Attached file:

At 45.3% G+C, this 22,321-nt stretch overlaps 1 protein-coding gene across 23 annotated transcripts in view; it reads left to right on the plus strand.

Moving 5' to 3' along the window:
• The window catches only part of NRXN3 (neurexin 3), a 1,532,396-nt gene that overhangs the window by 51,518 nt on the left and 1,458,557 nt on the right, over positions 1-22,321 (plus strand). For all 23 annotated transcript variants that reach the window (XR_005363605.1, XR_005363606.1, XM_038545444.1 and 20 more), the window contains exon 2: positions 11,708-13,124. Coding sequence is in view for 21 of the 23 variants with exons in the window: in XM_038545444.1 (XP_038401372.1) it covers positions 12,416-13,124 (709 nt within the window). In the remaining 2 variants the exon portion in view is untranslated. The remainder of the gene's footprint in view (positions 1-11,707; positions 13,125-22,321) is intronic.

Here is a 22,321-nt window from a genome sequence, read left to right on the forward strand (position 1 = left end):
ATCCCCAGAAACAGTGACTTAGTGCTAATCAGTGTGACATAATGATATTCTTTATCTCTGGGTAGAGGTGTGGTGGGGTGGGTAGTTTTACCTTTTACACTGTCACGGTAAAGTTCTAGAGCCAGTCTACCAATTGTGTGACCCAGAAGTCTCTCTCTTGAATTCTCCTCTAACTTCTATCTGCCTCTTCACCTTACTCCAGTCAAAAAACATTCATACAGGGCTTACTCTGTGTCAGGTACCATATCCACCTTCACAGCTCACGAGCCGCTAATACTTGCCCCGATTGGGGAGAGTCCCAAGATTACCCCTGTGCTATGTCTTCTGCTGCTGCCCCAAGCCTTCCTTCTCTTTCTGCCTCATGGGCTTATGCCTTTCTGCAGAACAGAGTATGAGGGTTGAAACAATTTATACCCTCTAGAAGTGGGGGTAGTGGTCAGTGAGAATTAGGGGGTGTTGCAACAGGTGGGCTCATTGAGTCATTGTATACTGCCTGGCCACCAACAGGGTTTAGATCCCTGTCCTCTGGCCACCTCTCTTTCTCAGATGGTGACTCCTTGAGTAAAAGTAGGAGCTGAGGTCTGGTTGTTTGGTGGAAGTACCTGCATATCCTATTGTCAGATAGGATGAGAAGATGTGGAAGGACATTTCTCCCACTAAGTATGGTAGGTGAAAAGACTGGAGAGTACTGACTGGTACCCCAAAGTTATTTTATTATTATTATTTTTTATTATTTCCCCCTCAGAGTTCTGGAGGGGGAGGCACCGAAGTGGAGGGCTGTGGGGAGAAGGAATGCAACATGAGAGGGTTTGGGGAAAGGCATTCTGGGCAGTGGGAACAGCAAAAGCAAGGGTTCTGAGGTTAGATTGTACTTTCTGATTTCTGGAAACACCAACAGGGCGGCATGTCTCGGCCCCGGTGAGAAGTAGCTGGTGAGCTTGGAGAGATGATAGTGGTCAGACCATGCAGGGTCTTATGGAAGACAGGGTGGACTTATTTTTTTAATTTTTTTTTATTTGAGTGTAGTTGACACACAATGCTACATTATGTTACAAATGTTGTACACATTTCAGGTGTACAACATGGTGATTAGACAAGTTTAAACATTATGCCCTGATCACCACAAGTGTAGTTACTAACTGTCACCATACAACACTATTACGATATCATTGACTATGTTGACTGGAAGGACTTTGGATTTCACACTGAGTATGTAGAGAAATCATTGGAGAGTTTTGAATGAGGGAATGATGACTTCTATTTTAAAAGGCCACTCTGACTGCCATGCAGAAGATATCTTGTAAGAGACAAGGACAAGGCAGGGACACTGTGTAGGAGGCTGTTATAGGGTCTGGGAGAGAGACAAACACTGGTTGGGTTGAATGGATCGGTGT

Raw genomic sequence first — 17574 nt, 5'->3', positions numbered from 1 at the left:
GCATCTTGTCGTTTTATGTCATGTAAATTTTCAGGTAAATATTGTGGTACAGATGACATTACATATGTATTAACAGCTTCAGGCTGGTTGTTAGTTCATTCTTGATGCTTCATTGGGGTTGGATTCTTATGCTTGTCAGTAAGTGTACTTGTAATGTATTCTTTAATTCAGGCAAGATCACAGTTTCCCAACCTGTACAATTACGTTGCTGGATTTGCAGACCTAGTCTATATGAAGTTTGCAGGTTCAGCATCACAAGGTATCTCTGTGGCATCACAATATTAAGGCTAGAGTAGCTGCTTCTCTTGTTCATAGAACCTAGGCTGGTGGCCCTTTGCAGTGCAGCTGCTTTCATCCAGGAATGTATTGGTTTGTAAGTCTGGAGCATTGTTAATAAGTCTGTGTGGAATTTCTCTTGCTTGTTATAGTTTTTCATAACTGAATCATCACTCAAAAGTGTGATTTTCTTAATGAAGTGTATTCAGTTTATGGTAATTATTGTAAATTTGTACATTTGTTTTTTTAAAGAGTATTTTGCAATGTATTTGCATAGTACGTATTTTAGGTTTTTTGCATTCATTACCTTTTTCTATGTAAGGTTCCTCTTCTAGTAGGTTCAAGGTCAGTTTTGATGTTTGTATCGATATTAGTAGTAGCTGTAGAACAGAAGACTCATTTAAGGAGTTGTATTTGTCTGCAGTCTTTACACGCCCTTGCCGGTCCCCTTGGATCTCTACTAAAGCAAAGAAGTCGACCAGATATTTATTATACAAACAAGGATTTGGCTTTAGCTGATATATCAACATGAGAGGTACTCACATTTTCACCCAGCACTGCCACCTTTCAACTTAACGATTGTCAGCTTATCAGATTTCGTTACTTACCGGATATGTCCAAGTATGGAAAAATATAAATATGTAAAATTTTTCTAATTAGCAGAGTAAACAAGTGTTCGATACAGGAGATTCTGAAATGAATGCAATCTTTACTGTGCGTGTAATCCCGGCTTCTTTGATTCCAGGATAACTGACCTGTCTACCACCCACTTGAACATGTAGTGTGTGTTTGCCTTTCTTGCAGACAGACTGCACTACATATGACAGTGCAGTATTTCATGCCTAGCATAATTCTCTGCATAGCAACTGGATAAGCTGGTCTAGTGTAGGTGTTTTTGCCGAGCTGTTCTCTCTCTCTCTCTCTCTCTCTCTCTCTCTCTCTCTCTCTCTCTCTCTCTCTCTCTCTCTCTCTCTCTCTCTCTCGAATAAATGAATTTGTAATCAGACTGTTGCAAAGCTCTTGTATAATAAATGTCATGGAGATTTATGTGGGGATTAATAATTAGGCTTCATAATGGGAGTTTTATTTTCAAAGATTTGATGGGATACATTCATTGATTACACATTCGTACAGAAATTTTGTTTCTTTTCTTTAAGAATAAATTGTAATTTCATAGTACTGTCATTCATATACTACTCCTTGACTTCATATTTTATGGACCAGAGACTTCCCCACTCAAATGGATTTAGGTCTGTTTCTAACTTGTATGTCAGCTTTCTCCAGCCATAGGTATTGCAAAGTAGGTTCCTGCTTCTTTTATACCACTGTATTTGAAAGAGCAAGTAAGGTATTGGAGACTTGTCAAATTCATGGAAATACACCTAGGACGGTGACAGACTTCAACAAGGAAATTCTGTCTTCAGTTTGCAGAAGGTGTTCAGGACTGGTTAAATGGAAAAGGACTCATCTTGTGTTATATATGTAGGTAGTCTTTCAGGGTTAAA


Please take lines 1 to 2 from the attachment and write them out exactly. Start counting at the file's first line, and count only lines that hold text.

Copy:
At 45.3% G+C, this 22,321-nt stretch overlaps 1 protein-coding gene across 23 annotated transcripts in view; it reads left to right on the plus strand.

Moving 5' to 3' along the window: